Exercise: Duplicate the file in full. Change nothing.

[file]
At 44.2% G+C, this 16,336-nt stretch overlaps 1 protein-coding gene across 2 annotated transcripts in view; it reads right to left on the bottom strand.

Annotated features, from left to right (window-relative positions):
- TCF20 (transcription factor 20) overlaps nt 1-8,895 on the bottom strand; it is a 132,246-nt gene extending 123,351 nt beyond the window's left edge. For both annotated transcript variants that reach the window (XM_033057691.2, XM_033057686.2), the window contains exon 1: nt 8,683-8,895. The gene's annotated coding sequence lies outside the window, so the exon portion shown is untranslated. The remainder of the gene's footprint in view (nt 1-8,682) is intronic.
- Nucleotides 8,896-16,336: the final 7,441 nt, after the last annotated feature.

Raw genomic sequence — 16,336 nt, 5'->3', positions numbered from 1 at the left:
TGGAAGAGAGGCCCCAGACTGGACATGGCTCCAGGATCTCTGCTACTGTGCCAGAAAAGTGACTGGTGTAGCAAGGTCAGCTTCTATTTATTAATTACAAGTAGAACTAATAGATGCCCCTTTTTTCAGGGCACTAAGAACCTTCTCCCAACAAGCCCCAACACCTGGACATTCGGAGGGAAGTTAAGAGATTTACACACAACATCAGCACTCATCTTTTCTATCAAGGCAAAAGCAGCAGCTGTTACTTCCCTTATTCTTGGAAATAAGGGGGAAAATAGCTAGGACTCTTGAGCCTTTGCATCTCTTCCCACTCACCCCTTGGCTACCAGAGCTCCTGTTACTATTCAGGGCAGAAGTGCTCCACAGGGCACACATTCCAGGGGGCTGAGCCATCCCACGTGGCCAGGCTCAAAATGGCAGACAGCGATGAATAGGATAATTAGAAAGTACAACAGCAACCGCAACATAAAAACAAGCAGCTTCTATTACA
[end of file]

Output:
At 44.2% G+C, this 16,336-nt stretch overlaps 1 protein-coding gene across 2 annotated transcripts in view; it reads right to left on the bottom strand.

Annotated features, from left to right (window-relative positions):
- TCF20 (transcription factor 20) overlaps nt 1-8,895 on the bottom strand; it is a 132,246-nt gene extending 123,351 nt beyond the window's left edge. For both annotated transcript variants that reach the window (XM_033057691.2, XM_033057686.2), the window contains exon 1: nt 8,683-8,895. The gene's annotated coding sequence lies outside the window, so the exon portion shown is untranslated. The remainder of the gene's footprint in view (nt 1-8,682) is intronic.
- Nucleotides 8,896-16,336: the final 7,441 nt, after the last annotated feature.

Raw genomic sequence — 16,336 nt, 5'->3', positions numbered from 1 at the left:
TGGAAGAGAGGCCCCAGACTGGACATGGCTCCAGGATCTCTGCTACTGTGCCAGAAAAGTGACTGGTGTAGCAAGGTCAGCTTCTATTTATTAATTACAAGTAGAACTAATAGATGCCCCTTTTTTCAGGGCACTAAGAACCTTCTCCCAACAAGCCCCAACACCTGGACATTCGGAGGGAAGTTAAGAGATTTACACACAACATCAGCACTCATCTTTTCTATCAAGGCAAAAGCAGCAGCTGTTACTTCCCTTATTCTTGGAAATAAGGGGGAAAATAGCTAGGACTCTTGAGCCTTTGCATCTCTTCCCACTCACCCCTTGGCTACCAGAGCTCCTGTTACTATTCAGGGCAGAAGTGCTCCACAGGGCACACATTCCAGGGGGCTGAGCCATCCCACGTGGCCAGGCTCAAAATGGCAGACAGCGATGAATAGGATAATTAGAAAGTACAACAGCAACCGCAACATAAAAACAAGCAGCTTCTATTACA